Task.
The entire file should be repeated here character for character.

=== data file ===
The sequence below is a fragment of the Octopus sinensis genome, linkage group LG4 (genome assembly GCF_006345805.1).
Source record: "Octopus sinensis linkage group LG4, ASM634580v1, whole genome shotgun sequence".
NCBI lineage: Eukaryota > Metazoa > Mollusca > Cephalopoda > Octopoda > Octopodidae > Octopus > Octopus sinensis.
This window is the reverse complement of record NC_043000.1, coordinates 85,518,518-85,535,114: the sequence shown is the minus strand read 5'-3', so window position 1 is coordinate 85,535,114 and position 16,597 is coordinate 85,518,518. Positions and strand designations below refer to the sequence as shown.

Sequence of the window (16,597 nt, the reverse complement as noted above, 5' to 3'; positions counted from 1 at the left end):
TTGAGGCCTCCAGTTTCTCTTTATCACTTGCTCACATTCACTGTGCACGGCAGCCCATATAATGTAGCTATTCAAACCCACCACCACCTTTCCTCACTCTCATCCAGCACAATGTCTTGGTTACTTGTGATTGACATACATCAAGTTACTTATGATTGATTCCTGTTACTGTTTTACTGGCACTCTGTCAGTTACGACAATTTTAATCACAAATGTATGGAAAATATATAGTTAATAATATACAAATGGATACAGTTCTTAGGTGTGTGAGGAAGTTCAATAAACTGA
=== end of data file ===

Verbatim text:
The sequence below is a fragment of the Octopus sinensis genome, linkage group LG4 (genome assembly GCF_006345805.1).
Source record: "Octopus sinensis linkage group LG4, ASM634580v1, whole genome shotgun sequence".
NCBI lineage: Eukaryota > Metazoa > Mollusca > Cephalopoda > Octopoda > Octopodidae > Octopus > Octopus sinensis.
This window is the reverse complement of record NC_043000.1, coordinates 85,518,518-85,535,114: the sequence shown is the minus strand read 5'-3', so window position 1 is coordinate 85,535,114 and position 16,597 is coordinate 85,518,518. Positions and strand designations below refer to the sequence as shown.

Sequence of the window (16,597 nt, the reverse complement as noted above, 5' to 3'; positions counted from 1 at the left end):
TTGAGGCCTCCAGTTTCTCTTTATCACTTGCTCACATTCACTGTGCACGGCAGCCCATATAATGTAGCTATTCAAACCCACCACCACCTTTCCTCACTCTCATCCAGCACAATGTCTTGGTTACTTGTGATTGACATACATCAAGTTACTTATGATTGATTCCTGTTACTGTTTTACTGGCACTCTGTCAGTTACGACAATTTTAATCACAAATGTATGGAAAATATATAGTTAATAATATACAAATGGATACAGTTCTTAGGTGTGTGAGGAAGTTCAATAAACTGA